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20-01-2006
  20
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i don't think "fashion" itself is fashionable at the moment, and i think that's definitely a good thing. i'm happy the mainstream has moved on from the tendency a couple of years ago to focus on the label and size of the logo to the fit, the cut and the uniqueness of the item. i don't actually think that more people are fashion-conscious than a few years ago, but people are thinking more about what they wear. the whole retro/vintage trend has probably helped propel this, with more people thinking about the longevity and timelesness of their pieces.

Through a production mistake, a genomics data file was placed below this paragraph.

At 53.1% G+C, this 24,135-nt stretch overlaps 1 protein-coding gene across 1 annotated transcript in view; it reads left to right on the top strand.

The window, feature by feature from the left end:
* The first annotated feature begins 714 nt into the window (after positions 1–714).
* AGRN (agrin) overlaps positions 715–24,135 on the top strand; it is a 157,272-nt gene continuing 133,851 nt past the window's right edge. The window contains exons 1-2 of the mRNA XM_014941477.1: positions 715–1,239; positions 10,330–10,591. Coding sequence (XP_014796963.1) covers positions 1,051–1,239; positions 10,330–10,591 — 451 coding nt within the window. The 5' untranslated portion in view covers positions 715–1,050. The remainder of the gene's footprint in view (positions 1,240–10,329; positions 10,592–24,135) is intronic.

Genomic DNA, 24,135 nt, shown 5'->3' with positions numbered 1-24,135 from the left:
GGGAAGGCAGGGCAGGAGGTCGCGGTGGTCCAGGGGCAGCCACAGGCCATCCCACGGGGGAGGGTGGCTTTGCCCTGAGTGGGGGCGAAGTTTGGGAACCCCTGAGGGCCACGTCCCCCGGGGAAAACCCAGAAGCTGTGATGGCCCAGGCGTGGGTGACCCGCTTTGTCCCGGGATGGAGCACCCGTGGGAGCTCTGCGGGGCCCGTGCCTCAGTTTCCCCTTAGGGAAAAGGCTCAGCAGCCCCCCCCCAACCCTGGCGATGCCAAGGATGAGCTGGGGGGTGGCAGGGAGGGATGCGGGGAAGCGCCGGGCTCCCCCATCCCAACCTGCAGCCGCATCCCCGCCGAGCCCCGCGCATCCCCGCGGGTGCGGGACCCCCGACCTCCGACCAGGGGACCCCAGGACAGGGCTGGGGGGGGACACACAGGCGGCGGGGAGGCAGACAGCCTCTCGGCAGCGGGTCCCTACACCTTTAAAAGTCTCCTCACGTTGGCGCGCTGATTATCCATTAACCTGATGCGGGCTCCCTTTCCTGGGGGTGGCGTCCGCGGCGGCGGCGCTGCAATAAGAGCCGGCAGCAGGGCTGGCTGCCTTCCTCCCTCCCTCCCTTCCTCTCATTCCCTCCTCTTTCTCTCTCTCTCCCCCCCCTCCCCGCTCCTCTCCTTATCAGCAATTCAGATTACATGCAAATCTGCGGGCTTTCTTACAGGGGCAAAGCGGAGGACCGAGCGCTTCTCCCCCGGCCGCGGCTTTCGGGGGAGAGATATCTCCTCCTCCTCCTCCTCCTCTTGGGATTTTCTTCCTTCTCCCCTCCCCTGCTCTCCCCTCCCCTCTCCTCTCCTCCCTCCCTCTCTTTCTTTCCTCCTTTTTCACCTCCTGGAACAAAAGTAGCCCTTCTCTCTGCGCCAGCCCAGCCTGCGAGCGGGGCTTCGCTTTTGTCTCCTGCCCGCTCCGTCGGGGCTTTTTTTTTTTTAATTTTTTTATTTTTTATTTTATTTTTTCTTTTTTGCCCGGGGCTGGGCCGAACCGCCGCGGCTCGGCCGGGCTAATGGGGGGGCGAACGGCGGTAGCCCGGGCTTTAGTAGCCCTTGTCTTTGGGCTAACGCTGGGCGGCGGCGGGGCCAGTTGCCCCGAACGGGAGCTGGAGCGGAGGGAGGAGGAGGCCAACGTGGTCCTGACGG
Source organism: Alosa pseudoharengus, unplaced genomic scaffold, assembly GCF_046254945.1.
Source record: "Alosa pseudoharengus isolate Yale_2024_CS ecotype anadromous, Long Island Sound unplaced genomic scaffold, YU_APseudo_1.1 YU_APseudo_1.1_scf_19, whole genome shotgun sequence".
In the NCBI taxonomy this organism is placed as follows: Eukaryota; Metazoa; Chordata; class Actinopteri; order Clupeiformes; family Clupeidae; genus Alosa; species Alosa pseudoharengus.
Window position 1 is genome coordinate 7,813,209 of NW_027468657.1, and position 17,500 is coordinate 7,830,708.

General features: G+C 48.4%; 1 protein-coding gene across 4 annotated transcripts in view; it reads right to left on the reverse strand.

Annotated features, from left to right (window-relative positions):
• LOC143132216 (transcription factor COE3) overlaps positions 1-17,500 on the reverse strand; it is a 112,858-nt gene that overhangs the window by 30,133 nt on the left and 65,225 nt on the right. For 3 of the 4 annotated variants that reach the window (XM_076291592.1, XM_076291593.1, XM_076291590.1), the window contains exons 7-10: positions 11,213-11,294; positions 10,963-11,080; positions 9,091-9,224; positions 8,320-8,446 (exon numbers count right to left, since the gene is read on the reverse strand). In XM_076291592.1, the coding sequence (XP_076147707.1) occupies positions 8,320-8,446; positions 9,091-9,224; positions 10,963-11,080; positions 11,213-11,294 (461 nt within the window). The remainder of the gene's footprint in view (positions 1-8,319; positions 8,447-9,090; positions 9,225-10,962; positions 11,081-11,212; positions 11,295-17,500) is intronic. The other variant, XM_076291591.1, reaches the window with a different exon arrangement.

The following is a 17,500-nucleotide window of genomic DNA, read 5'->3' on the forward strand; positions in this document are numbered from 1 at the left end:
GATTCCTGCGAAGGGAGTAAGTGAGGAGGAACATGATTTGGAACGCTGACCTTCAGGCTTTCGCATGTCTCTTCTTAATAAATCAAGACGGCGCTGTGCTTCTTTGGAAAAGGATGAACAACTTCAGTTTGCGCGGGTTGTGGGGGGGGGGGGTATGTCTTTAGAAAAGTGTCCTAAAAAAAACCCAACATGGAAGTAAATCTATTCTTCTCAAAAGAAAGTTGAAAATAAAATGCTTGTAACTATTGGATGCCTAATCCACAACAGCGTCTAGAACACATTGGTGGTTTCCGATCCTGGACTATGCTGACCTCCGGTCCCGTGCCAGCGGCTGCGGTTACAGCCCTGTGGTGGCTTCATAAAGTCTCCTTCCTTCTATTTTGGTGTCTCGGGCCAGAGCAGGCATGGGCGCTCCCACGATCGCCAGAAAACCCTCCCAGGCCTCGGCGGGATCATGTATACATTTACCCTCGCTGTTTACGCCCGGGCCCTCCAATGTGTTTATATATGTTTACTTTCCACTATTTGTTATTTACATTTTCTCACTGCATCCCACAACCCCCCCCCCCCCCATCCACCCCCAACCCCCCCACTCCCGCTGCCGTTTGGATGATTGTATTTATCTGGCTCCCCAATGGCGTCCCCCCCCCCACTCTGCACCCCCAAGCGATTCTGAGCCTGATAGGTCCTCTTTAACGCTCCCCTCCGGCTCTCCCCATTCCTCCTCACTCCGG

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20-01-2006
  21
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besides the over-exposure of celebrity "style", a lot of this must have to do with the fact that fashion is now so easily accessible due to the internet. you no longer have to be invited to a fashion show to have seen all the looks from it right away...you can find photos of the entire thing the night it happened, within less than an hour sometimes. so any old person from a farm in middle america or a random tiny eastern euopean town can know exactly who john galliano is and what his last collection for dior was like and even about less-than-mainstream designers if they have internet access. it makes fashion much less exclusive than it ever was before because anyone can see it, heck you can even buy it if you have the money thanks to websites like net-a-porter.

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20-01-2006
  22